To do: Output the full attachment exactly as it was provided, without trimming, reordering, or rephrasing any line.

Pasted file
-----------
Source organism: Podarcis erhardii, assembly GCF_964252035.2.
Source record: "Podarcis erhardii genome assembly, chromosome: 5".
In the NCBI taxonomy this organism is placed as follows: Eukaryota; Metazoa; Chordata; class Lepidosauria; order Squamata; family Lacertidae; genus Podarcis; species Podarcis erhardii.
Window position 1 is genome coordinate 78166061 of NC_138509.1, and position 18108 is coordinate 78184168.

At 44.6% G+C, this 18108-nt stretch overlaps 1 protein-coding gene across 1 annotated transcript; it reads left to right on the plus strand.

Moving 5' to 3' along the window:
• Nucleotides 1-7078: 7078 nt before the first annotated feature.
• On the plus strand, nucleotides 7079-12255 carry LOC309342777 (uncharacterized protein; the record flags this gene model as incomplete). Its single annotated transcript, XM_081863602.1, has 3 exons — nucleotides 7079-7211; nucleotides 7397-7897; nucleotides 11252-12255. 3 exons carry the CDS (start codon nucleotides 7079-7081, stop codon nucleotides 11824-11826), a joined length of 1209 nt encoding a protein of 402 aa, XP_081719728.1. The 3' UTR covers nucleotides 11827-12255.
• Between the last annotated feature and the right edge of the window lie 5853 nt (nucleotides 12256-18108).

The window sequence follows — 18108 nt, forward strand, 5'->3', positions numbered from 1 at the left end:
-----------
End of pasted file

Source organism: Podarcis erhardii, assembly GCF_964252035.2.
Source record: "Podarcis erhardii genome assembly, chromosome: 5".
In the NCBI taxonomy this organism is placed as follows: Eukaryota; Metazoa; Chordata; class Lepidosauria; order Squamata; family Lacertidae; genus Podarcis; species Podarcis erhardii.
Window position 1 is genome coordinate 78166061 of NC_138509.1, and position 18108 is coordinate 78184168.

At 44.6% G+C, this 18108-nt stretch overlaps 1 protein-coding gene across 1 annotated transcript; it reads left to right on the plus strand.

Moving 5' to 3' along the window:
• Nucleotides 1-7078: 7078 nt before the first annotated feature.
• On the plus strand, nucleotides 7079-12255 carry LOC309342777 (uncharacterized protein; the record flags this gene model as incomplete). Its single annotated transcript, XM_081863602.1, has 3 exons — nucleotides 7079-7211; nucleotides 7397-7897; nucleotides 11252-12255. 3 exons carry the CDS (start codon nucleotides 7079-7081, stop codon nucleotides 11824-11826), a joined length of 1209 nt encoding a protein of 402 aa, XP_081719728.1. The 3' UTR covers nucleotides 11827-12255.
• Between the last annotated feature and the right edge of the window lie 5853 nt (nucleotides 12256-18108).

The window sequence follows — 18108 nt, forward strand, 5'->3', positions numbered from 1 at the left end: